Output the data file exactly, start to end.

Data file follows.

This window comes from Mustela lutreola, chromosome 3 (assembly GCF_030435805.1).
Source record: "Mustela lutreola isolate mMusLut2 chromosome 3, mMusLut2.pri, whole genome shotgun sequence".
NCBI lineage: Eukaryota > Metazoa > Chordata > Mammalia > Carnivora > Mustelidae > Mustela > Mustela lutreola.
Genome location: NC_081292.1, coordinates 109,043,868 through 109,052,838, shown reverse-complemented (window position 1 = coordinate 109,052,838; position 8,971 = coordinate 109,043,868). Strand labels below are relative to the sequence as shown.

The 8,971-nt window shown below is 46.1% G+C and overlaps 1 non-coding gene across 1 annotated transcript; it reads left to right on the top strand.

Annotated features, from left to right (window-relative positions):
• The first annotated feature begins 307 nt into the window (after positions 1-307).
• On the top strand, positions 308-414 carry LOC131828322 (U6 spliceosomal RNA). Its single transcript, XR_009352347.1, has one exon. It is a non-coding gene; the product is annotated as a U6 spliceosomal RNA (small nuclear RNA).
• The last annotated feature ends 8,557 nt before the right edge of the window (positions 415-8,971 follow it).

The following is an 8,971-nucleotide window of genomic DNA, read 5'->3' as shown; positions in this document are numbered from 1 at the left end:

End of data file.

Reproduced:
This window comes from Mustela lutreola, chromosome 3 (assembly GCF_030435805.1).
Source record: "Mustela lutreola isolate mMusLut2 chromosome 3, mMusLut2.pri, whole genome shotgun sequence".
NCBI lineage: Eukaryota > Metazoa > Chordata > Mammalia > Carnivora > Mustelidae > Mustela > Mustela lutreola.
Genome location: NC_081292.1, coordinates 109,043,868 through 109,052,838, shown reverse-complemented (window position 1 = coordinate 109,052,838; position 8,971 = coordinate 109,043,868). Strand labels below are relative to the sequence as shown.

The 8,971-nt window shown below is 46.1% G+C and overlaps 1 non-coding gene across 1 annotated transcript; it reads left to right on the top strand.

Annotated features, from left to right (window-relative positions):
• The first annotated feature begins 307 nt into the window (after positions 1-307).
• On the top strand, positions 308-414 carry LOC131828322 (U6 spliceosomal RNA). Its single transcript, XR_009352347.1, has one exon. It is a non-coding gene; the product is annotated as a U6 spliceosomal RNA (small nuclear RNA).
• The last annotated feature ends 8,557 nt before the right edge of the window (positions 415-8,971 follow it).

The following is an 8,971-nucleotide window of genomic DNA, read 5'->3' as shown; positions in this document are numbered from 1 at the left end: